Another product of Bowie and Eno playing “Oblique Strategies” and not revealing what their cards were (see “Sense of Doubt”), “Moss Garden” came about through a similar clash of intentions, with Bowie playing chaos (having drawn a card that read “destroy everything”), Eno, order (“change nothing and continue with immaculate consistency”).
The Oblique instructions were a minor ingredient of the mix, as Bowie mainly had intended to create a sonic depiction of Saiho-ji, the “moss temple” of Kyoto, which he had visited while on tour in Japan. He acquired a koto, a six-feet-long, 13-string traditional Japanese instrument, to serve as the main instrumental voice, and played it on the track with an amateur’s inspiration and sense of restraint, mainly keeping to a few repeating scale patterns (compare “Garden”‘s relatively spare lines to “Go Dan Ginuta,” a work by a master of the instrument, Michio Miyagi).
“Moss Garden” hangs between F-sharp and G-sharp, and so hints at being in the key of C#, but as it never falls back to the tonic, it exists in a shadow key. Much of the piece has a similar fluid nature. While “Garden” suggests a clash of West and East, with synthesized airplane drones disrupting the “traditional” musings of the koto, it’s far from that simple—Japan is as much a modernist country as it’s a traditional one (and the sound of an airplane over Japan calls back to the bombers heard in “V-2 Schneider,” though with an even deadlier cargo). The koto itself spans worlds, as it’s able to be tuned to both Japanese and Western “classical” tunings. The piece’s livelier ancestor is Eno’s “Burning Airlines Give You So Much More,” with its Kyoto-bound jet liners disturbing the wispy beard of a meditating sage miles below, likely sitting in some silent moss garden.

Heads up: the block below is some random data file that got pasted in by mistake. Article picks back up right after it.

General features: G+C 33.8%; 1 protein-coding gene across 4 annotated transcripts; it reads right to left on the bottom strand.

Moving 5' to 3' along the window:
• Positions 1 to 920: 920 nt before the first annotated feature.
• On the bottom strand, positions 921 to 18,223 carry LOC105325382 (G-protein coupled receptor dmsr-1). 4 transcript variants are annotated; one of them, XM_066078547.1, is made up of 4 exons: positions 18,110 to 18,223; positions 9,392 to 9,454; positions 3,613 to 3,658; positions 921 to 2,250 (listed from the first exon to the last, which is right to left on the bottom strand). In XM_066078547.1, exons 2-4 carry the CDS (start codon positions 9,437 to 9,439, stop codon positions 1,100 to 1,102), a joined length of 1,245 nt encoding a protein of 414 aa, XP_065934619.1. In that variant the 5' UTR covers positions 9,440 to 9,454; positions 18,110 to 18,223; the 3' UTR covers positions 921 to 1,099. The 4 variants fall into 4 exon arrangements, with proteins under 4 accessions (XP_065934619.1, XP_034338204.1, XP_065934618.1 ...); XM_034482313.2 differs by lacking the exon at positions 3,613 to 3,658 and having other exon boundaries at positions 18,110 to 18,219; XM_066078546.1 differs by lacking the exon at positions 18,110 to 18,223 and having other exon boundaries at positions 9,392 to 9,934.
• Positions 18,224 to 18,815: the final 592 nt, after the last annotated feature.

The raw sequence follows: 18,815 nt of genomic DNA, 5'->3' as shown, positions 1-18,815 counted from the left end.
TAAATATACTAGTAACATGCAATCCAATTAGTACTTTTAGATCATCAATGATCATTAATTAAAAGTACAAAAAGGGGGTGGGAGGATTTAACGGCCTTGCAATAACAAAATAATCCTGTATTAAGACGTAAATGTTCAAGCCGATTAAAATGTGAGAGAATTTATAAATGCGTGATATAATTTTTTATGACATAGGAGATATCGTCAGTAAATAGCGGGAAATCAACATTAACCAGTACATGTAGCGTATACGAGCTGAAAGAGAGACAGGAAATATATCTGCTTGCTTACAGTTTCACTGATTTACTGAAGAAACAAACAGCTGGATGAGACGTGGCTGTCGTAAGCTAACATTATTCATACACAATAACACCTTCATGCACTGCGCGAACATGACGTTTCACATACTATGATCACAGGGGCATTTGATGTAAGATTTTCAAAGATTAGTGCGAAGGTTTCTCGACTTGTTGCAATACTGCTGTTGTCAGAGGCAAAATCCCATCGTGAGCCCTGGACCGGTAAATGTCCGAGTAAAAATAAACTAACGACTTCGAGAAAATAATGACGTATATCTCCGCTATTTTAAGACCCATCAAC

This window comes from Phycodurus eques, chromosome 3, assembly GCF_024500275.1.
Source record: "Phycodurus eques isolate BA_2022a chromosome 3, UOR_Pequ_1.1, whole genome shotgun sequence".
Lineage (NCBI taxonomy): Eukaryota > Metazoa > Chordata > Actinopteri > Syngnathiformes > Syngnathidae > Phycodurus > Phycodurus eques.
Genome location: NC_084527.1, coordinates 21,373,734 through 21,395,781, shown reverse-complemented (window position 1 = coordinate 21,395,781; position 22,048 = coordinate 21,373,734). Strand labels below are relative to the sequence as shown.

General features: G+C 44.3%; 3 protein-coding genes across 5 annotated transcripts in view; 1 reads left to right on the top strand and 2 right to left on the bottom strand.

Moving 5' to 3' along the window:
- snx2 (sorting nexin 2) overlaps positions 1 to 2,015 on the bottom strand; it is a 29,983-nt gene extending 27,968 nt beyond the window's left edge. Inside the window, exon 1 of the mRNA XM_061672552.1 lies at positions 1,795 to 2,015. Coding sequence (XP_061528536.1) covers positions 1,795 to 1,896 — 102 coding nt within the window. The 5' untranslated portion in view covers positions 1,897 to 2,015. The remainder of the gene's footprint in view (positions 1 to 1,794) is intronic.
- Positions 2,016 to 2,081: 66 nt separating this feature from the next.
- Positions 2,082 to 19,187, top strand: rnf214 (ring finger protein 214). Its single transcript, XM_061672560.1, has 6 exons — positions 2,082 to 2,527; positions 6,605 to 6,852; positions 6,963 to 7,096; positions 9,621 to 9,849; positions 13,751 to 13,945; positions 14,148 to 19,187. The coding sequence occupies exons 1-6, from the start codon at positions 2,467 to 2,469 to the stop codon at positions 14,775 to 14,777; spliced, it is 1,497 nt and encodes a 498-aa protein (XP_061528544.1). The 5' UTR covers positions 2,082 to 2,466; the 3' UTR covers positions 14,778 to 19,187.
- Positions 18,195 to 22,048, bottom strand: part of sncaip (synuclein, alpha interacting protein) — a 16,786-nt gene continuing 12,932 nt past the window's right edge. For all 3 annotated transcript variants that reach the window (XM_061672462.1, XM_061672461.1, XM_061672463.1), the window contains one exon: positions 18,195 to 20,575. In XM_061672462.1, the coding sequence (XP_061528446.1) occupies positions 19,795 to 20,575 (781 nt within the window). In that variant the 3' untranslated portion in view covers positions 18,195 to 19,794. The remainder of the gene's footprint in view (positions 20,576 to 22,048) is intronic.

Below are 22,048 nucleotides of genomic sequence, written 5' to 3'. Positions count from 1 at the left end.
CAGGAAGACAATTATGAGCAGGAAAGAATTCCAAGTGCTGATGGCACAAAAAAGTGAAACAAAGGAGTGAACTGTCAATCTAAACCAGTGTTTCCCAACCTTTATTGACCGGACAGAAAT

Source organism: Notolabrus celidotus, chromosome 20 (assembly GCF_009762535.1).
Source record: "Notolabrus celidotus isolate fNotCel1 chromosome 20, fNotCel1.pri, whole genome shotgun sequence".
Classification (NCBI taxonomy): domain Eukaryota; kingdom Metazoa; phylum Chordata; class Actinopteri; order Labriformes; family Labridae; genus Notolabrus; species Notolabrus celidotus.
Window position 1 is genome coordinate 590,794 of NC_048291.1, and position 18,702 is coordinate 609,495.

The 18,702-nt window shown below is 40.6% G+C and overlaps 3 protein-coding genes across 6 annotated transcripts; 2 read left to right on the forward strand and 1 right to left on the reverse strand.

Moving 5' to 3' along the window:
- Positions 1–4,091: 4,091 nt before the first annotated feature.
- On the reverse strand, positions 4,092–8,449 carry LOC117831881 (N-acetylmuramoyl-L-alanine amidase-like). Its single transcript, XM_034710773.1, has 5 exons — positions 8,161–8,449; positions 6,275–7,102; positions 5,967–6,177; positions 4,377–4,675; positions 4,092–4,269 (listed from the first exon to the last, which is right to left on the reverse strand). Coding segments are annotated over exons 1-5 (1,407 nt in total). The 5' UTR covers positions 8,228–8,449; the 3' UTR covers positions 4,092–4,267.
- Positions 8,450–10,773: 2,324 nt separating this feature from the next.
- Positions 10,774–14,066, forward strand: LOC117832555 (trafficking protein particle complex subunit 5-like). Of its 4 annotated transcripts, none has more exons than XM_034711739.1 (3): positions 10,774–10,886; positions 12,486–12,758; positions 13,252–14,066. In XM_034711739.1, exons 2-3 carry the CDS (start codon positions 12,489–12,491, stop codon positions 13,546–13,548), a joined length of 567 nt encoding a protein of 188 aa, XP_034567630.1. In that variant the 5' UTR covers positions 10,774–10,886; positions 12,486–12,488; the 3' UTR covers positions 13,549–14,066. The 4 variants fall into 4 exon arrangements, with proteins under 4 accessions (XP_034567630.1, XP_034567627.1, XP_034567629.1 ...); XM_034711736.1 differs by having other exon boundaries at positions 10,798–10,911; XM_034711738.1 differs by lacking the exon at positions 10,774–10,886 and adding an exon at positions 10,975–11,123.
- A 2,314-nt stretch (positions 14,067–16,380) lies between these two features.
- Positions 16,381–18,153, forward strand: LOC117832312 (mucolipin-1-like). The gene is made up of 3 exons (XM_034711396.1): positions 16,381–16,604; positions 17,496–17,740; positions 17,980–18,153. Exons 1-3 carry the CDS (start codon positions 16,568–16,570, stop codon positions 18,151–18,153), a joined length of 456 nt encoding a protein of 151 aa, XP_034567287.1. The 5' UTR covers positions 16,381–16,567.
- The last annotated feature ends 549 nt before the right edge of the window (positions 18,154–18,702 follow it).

Gorgeous and static, the eye at the center of “Heroes” (and, arguably, the whole “Berlin” project), it’s one of the most successful ambient pieces Eno (and Bowie) created before the start of Eno’s Ambient series in 1978. That said, “Moss Garden” eventually builds to a small climax with a surge of synthesizers in the final minute, capped off with the appearance (4:40) of a synthetic dog barking, its timbre accurate enough to prick my dog’s ears.
Recorded: July-August 1977, Hansa, Berlin.
Top: Philip Guston, Ladder, 1978.